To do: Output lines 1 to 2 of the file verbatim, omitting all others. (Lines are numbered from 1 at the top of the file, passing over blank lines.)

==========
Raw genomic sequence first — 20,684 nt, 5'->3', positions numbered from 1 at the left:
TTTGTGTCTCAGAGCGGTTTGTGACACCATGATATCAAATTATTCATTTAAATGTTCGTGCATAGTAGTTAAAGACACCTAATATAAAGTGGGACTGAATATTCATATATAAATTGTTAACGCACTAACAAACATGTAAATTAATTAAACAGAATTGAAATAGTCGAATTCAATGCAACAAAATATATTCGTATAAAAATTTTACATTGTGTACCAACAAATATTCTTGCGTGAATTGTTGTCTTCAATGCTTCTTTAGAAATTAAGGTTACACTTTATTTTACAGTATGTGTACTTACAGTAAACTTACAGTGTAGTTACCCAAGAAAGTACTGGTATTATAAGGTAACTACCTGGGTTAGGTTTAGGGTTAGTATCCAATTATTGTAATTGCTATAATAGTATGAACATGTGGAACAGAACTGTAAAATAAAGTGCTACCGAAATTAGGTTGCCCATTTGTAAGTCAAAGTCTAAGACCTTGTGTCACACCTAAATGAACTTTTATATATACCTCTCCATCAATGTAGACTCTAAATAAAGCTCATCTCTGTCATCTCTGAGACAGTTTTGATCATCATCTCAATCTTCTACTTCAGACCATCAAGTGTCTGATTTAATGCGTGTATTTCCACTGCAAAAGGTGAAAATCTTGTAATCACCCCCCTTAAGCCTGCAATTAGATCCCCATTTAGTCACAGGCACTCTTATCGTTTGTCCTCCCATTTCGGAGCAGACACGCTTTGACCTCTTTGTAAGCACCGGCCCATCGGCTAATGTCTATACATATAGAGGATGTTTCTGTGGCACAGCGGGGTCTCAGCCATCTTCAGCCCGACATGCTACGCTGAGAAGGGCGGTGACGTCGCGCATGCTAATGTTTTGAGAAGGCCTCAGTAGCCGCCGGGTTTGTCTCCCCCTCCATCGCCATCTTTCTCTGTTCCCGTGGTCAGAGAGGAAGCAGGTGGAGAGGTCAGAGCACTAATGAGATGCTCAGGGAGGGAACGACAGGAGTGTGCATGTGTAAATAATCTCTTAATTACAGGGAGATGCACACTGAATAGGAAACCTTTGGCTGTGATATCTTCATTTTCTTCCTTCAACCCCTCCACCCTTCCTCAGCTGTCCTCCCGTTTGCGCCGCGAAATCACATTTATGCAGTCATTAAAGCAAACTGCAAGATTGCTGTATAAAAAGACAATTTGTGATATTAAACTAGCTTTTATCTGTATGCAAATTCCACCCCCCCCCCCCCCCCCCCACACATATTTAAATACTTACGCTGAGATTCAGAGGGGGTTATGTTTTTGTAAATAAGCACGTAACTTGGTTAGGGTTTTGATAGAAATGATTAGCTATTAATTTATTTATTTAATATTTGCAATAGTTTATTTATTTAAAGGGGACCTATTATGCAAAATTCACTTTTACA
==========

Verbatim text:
Raw genomic sequence first — 20,684 nt, 5'->3', positions numbered from 1 at the left:
TTTGTGTCTCAGAGCGGTTTGTGACACCATGATATCAAATTATTCATTTAAATGTTCGTGCATAGTAGTTAAAGACACCTAATATAAAGTGGGACTGAATATTCATATATAAATTGTTAACGCACTAACAAACATGTAAATTAATTAAACAGAATTGAAATAGTCGAATTCAATGCAACAAAATATATTCGTATAAAAATTTTACATTGTGTACCAACAAATATTCTTGCGTGAATTGTTGTCTTCAATGCTTCTTTAGAAATTAAGGTTACACTTTATTTTACAGTATGTGTACTTACAGTAAACTTACAGTGTAGTTACCCAAGAAAGTACTGGTATTATAAGGTAACTACCTGGGTTAGGTTTAGGGTTAGTATCCAATTATTGTAATTGCTATAATAGTATGAACATGTGGAACAGAACTGTAAAATAAAGTGCTACCGAAATTAGGTTGCCCATTTGTAAGTCAAAGTCTAAGACCTTGTGTCACACCTAAATGAACTTTTATATATACCTCTCCATCAATGTAGACTCTAAATAAAGCTCATCTCTGTCATCTCTGAGACAGTTTTGATCATCATCTCAATCTTCTACTTCAGACCATCAAGTGTCTGATTTAATGCGTGTATTTCCACTGCAAAAGGTGAAAATCTTGTAATCACCCCCCTTAAGCCTGCAATTAGATCCCCATTTAGTCACAGGCACTCTTATCGTTTGTCCTCCCATTTCGGAGCAGACACGCTTTGACCTCTTTGTAAGCACCGGCCCATCGGCTAATGTCTATACATATAGAGGATGTTTCTGTGGCACAGCGGGGTCTCAGCCATCTTCAGCCCGACATGCTACGCTGAGAAGGGCGGTGACGTCGCGCATGCTAATGTTTTGAGAAGGCCTCAGTAGCCGCCGGGTTTGTCTCCCCCTCCATCGCCATCTTTCTCTGTTCCCGTGGTCAGAGAGGAAGCAGGTGGAGAGGTCAGAGCACTAATGAGATGCTCAGGGAGGGAACGACAGGAGTGTGCATGTGTAAATAATCTCTTAATTACAGGGAGATGCACACTGAATAGGAAACCTTTGGCTGTGATATCTTCATTTTCTTCCTTCAACCCCTCCACCCTTCCTCAGCTGTCCTCCCGTTTGCGCCGCGAAATCACATTTATGCAGTCATTAAAGCAAACTGCAAGATTGCTGTATAAAAAGACAATTTGTGATATTAAACTAGCTTTTATCTGTATGCAAATTCCACCCCCCCCCCCCCCCCCCCACACATATTTAAATACTTACGCTGAGATTCAGAGGGGGTTATGTTTTTGTAAATAAGCACGTAACTTGGTTAGGGTTTTGATAGAAATGATTAGCTATTAATTTATTTATTTAATATTTGCAATAGTTTATTTATTTAAAGGGGACCTATTATGCAAAATTCACTTTTACA